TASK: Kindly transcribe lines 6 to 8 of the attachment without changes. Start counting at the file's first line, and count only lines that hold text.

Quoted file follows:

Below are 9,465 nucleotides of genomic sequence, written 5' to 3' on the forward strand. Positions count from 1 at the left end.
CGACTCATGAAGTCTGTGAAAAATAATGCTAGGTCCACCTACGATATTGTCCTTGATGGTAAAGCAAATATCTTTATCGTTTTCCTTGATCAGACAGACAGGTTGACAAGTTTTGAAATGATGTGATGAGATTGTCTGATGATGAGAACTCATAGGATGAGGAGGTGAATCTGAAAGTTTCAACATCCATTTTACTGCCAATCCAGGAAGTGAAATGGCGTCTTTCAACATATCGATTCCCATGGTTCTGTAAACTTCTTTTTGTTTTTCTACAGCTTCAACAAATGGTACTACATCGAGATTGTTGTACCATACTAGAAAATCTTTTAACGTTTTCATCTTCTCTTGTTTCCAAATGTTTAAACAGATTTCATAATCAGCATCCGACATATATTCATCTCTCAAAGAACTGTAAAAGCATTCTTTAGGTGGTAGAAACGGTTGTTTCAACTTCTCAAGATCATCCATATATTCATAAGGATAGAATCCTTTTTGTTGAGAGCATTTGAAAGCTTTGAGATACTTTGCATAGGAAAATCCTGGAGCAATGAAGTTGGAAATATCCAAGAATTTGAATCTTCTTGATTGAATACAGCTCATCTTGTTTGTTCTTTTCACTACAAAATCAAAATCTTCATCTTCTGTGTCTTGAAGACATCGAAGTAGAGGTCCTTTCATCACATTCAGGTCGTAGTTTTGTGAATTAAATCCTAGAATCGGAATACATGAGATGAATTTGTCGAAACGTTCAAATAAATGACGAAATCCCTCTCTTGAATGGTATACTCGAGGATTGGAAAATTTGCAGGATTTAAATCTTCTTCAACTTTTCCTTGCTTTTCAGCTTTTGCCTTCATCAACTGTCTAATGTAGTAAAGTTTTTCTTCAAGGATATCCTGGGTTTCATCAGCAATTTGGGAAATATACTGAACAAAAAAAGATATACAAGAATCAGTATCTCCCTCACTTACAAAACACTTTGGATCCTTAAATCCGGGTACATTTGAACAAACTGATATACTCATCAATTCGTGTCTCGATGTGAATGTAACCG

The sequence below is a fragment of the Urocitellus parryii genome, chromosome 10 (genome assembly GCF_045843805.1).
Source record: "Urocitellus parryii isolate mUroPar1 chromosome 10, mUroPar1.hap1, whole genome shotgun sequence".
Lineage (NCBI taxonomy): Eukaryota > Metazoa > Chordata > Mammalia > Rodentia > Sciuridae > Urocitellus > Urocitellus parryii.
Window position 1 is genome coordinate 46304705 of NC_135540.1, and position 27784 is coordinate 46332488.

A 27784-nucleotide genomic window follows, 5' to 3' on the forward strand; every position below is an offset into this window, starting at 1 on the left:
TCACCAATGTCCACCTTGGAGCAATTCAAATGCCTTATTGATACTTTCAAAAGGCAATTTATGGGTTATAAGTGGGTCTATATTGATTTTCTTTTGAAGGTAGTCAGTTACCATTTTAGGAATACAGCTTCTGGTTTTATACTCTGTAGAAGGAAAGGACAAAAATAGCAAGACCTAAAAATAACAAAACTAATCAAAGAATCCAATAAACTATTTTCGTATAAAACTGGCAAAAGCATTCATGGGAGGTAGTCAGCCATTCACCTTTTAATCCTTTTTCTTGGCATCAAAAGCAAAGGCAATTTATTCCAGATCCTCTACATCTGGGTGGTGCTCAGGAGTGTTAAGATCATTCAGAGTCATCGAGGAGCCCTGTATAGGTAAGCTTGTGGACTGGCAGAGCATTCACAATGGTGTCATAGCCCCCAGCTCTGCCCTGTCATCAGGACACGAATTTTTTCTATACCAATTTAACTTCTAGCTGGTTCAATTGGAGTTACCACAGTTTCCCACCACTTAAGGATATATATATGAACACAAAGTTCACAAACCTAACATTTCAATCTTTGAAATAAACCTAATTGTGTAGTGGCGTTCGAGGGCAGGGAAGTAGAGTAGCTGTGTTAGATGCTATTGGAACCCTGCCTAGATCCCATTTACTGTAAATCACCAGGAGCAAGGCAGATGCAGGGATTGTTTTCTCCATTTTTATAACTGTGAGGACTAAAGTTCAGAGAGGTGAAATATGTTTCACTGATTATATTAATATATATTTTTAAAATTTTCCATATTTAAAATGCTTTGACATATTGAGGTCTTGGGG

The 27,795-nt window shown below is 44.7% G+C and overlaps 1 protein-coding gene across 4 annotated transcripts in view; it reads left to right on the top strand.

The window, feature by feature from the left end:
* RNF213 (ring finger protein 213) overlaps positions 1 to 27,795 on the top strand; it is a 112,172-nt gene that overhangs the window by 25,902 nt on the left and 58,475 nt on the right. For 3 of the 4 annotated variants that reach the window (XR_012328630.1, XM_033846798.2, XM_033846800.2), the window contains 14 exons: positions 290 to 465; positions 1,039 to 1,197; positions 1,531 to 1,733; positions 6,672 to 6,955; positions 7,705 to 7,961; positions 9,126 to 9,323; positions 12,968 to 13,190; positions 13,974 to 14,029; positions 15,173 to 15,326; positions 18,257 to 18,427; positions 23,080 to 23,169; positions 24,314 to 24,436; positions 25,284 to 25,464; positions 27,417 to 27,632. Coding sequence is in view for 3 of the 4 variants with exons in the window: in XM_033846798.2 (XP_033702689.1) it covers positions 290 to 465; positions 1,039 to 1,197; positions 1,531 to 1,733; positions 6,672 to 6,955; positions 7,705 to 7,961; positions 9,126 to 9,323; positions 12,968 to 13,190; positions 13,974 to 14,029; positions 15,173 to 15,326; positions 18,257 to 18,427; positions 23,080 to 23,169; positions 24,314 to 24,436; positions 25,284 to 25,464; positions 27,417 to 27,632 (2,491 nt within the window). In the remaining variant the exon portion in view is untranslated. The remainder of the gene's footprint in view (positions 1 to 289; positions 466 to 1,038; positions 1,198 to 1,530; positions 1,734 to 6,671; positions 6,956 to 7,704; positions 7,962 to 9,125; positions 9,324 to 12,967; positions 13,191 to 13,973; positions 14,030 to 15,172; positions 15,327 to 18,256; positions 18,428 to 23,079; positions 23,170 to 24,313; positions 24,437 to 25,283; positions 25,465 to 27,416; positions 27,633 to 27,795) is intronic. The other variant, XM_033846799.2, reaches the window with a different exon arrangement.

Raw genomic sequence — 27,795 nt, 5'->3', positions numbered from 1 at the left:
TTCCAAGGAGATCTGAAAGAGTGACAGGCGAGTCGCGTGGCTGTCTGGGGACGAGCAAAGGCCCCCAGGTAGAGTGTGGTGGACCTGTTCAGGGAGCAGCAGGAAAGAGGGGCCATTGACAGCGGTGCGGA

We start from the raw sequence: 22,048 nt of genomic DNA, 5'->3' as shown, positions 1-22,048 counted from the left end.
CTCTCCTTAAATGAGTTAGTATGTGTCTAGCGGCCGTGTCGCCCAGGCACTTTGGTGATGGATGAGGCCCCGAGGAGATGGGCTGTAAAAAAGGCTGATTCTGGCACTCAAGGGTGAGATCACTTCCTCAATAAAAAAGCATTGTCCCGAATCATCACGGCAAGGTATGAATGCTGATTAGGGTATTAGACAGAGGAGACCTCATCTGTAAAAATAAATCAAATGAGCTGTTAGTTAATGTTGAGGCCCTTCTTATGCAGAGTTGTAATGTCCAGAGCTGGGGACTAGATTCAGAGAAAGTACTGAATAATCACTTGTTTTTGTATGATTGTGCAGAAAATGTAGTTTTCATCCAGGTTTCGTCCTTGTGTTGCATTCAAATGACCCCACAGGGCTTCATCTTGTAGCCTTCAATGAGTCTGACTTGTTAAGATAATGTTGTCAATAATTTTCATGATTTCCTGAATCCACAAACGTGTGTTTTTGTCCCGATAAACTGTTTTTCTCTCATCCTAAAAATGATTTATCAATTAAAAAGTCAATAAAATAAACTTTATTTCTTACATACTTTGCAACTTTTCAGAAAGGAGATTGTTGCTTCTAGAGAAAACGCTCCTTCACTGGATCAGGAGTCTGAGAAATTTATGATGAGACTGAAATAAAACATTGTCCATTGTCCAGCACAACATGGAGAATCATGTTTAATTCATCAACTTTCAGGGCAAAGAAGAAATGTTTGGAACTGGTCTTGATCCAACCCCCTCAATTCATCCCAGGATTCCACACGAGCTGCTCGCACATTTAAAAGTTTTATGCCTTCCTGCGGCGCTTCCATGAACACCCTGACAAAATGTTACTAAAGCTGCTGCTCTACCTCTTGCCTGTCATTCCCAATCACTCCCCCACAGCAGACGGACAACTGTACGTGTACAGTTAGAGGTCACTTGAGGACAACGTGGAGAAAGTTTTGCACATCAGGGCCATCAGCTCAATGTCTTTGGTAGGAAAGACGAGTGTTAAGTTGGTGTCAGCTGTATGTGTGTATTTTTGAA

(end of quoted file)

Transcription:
Window position 1 is genome coordinate 46304705 of NC_135540.1, and position 27784 is coordinate 46332488.

A 27784-nucleotide genomic window follows, 5' to 3' on the forward strand; every position below is an offset into this window, starting at 1 on the left:
TCACCAATGTCCACCTTGGAGCAATTCAAATGCCTTATTGATACTTTCAAAAGGCAATTTATGGGTTATAAGTGGGTCTATATTGATTTTCTTTTGAAGGTAGTCAGTTACCATTTTAGGAATACAGCTTCTGGTTTTATACTCTGTAGAAGGAAAGGACAAAAATAGCAAGACCTAAAAATAACAAAACTAATCAAAGAATCCAATAAACTATTTTCGTATAAAACTGGCAAAAGCATTCATGGGAGGTAGTCAGCCATTCACCTTTTAATCCTTTTTCTTGGCATCAAAAGCAAAGGCAATTTATTCCAGATCCTCTACATCTGGGTGGTGCTCAGGAGTGTTAAGATCATTCAGAGTCATCGAGGAGCCCTGTATAGGTAAGCTTGTGGACTGGCAGAGCATTCACAATGGTGTCATAGCCCCCAGCTCTGCCCTGTCATCAGGACACGAATTTTTTCTATACCAATTTAACTTCTAGCTGGTTCAATTGGAGTTACCACAGTTTCCCACCACTTAAGGATATATATATGAACACAAAGTTCACAAACCTAACATTTCAATCTTTGAAATAAACCTAATTGTGTAGTGGCGTTCGAGGGCAGGGAAGTAGAGTAGCTGTGTTAGATGCTATTGGAACCCTGCCTAGATCCCATTTACTGTAAATCACCAGGAGCAAGGCAGATGCAGGGATTGTTTTCTCCATTTTTATAACTGTGAGGACTAAAGTTCAGAGAGGTGAAATATGTTTCACTGATTATATTAATATATATTTTTAAAATTTTCCATATTTAAAATGCTTTGACATATTGAGGTCTTGGGG